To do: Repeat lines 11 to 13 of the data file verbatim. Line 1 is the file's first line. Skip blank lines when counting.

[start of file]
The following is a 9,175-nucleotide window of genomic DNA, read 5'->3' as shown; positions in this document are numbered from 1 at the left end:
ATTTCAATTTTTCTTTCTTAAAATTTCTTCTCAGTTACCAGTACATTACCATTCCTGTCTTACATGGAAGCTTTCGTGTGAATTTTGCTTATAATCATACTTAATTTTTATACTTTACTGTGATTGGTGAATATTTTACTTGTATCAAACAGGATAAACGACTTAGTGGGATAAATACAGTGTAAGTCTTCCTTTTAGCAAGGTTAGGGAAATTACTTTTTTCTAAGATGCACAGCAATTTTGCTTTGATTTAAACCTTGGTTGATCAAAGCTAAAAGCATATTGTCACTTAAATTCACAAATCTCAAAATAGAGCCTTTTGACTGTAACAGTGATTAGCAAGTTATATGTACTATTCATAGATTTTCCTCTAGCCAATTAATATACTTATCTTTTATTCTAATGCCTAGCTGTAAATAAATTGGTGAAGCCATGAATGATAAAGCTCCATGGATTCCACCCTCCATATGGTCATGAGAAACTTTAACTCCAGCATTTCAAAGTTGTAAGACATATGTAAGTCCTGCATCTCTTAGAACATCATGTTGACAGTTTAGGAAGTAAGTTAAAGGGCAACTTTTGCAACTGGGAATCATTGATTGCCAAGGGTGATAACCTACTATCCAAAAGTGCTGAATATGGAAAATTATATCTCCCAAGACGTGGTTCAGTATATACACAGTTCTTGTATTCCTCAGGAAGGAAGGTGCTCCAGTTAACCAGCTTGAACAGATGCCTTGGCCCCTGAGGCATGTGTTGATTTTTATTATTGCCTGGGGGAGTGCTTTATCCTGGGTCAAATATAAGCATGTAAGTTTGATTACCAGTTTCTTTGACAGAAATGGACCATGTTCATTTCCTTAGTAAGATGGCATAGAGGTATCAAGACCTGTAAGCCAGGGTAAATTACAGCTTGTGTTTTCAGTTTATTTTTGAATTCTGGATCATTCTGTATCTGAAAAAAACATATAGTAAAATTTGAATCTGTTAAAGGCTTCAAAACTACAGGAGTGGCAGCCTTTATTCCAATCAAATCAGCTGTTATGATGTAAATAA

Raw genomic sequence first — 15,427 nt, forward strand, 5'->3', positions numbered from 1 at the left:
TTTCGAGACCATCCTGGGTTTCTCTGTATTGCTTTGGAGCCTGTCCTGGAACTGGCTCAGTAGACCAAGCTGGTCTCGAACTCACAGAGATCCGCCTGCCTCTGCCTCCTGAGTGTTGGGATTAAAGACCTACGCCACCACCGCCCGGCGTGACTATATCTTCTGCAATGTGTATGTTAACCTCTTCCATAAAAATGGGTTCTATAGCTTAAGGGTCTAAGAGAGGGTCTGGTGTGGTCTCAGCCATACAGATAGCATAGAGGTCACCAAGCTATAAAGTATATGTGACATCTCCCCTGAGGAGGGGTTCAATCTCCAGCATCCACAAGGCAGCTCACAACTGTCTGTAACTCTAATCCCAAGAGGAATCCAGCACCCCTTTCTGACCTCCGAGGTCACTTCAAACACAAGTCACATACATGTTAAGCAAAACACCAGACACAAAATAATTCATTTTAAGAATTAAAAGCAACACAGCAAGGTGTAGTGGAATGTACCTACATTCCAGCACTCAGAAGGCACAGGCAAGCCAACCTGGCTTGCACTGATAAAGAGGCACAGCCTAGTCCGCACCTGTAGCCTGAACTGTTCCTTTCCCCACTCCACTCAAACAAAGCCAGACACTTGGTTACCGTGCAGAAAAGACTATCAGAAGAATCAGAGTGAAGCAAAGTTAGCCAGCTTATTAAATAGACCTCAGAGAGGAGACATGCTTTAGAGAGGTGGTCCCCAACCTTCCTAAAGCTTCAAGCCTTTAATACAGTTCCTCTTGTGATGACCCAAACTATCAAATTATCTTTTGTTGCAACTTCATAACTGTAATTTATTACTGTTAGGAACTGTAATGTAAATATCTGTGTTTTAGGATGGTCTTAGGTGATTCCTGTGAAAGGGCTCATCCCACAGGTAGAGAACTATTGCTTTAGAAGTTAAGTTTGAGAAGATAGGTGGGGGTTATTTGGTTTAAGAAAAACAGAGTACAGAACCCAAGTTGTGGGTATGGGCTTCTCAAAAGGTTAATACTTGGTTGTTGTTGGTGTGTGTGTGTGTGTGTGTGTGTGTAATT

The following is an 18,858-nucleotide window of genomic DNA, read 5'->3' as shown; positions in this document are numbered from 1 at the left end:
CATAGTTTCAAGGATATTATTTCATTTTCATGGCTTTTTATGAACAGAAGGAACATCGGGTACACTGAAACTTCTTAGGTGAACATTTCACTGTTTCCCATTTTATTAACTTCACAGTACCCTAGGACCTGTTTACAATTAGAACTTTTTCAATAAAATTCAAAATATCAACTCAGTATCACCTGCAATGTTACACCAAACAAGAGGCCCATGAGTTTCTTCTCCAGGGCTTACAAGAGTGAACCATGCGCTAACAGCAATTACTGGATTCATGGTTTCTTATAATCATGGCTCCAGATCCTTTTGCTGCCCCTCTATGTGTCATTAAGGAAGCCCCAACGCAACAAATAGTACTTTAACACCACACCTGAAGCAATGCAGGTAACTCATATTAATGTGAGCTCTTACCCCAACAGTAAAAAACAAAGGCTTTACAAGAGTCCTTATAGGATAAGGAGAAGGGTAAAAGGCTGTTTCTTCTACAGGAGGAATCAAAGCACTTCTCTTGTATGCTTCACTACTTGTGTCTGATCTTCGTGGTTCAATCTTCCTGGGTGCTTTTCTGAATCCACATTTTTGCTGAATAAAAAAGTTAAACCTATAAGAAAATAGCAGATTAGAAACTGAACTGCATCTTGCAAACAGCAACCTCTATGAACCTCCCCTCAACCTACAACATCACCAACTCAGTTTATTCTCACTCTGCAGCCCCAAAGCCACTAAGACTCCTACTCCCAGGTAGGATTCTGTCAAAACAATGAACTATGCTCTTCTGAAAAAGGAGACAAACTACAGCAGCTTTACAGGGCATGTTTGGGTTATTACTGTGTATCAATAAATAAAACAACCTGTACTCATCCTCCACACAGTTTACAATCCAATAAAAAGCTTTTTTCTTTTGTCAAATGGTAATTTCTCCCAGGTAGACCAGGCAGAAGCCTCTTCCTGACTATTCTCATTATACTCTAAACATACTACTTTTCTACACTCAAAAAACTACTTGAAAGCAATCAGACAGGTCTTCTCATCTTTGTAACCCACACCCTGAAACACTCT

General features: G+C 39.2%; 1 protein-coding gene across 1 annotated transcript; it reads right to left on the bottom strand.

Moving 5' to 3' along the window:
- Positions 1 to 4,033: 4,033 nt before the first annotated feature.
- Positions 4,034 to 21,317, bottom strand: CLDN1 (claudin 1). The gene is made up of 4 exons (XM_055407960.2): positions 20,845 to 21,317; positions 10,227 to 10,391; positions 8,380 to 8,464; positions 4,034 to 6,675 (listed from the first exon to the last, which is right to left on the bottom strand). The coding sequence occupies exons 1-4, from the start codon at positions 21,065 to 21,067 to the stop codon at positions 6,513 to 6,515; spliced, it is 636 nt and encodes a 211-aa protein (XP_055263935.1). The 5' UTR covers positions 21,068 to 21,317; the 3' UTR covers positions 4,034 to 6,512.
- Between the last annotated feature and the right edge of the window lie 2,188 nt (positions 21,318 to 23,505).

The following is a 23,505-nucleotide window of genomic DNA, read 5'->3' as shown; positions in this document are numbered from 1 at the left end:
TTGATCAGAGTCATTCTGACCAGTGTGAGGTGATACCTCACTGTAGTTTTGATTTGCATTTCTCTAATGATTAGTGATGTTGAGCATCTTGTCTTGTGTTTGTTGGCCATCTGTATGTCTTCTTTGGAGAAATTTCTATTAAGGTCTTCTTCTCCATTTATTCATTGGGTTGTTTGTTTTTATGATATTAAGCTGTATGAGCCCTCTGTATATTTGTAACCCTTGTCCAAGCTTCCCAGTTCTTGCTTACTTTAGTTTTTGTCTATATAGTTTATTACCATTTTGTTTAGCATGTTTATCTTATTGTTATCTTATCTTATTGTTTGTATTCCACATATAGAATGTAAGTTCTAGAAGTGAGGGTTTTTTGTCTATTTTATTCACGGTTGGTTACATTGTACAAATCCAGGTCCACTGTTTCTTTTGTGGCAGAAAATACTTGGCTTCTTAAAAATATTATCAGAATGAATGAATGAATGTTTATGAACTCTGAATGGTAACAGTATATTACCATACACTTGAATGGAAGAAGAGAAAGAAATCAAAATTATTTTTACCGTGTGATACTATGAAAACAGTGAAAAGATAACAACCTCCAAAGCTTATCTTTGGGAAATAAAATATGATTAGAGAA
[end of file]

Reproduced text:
- Between the last annotated feature and the right edge of the window lie 2,188 nt (positions 21,318 to 23,505).

The following is a 23,505-nucleotide window of genomic DNA, read 5'->3' as shown; positions in this document are numbered from 1 at the left end:
TTGATCAGAGTCATTCTGACCAGTGTGAGGTGATACCTCACTGTAGTTTTGATTTGCATTTCTCTAATGATTAGTGATGTTGAGCATCTTGTCTTGTGTTTGTTGGCCATCTGTATGTCTTCTTTGGAGAAATTTCTATTAAGGTCTTCTTCTCCATTTATTCATTGGGTTGTTTGTTTTTATGATATTAAGCTGTATGAGCCCTCTGTATATTTGTAACCCTTGTCCAAGCTTCCCAGTTCTTGCTTACTTTAGTTTTTGTCTATATAGTTTATTACCATTTTGTTTAGCATGTTTATCTTATTGTTATCTTATCTTATTGTTTGTATTCCACATATAGAATGTAAGTTCTAGAAGTGAGGGTTTTTTGTCTATTTTATTCACGGTTGGTTACATTGTACAAATCCAGGTCCACTGTTTCTTTTGTGGCAGAAAATACTTGGCTTCTTAAAAATATTATCAGAATGAATGAATGAATGTTTATGAACTCTGAATGGTAACAGTATATTACCATACACTTGAATGGAAGAAGAGAAAGAAATCAAAATTATTTTTACCGTGTGATACTATGAAAACAGTGAAAAGATAACAACCTCCAAAGCTTATCTTTGGGAAATAAAATATGATTAGAGAA